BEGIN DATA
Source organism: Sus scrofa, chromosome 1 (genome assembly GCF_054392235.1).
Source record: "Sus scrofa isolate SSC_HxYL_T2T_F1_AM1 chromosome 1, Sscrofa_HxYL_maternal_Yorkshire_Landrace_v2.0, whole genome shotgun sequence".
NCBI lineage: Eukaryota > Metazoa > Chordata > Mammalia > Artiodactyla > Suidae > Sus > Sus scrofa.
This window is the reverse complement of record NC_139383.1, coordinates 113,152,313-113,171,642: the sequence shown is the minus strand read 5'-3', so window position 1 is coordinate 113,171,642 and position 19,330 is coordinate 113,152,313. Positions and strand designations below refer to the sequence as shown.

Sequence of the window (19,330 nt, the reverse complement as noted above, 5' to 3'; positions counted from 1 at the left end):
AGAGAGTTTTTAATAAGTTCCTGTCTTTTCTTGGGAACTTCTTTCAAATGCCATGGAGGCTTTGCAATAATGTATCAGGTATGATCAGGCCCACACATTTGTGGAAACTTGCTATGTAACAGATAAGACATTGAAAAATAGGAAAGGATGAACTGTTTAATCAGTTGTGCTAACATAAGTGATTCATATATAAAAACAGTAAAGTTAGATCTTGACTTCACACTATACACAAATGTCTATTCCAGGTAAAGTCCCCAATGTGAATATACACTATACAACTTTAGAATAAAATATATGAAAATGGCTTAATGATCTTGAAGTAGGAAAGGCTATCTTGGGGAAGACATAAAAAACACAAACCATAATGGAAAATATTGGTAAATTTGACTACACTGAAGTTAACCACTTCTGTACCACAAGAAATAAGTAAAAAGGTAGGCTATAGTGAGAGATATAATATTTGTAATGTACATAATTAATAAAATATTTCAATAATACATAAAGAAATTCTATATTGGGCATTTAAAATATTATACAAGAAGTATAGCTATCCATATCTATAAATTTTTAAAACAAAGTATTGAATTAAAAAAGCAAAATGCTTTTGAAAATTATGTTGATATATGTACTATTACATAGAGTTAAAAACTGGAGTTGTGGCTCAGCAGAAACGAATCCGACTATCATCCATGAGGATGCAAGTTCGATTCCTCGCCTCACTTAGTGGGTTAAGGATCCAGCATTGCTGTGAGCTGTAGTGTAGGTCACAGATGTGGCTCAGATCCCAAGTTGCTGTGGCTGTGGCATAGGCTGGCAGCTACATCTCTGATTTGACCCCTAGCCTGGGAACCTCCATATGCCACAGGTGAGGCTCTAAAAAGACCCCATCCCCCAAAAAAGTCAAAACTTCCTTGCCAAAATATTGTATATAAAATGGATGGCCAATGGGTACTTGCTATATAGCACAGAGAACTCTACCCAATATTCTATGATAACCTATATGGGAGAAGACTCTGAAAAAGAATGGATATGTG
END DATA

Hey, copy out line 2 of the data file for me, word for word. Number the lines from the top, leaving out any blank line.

Source record: "Sus scrofa isolate SSC_HxYL_T2T_F1_AM1 chromosome 1, Sscrofa_HxYL_maternal_Yorkshire_Landrace_v2.0, whole genome shotgun sequence".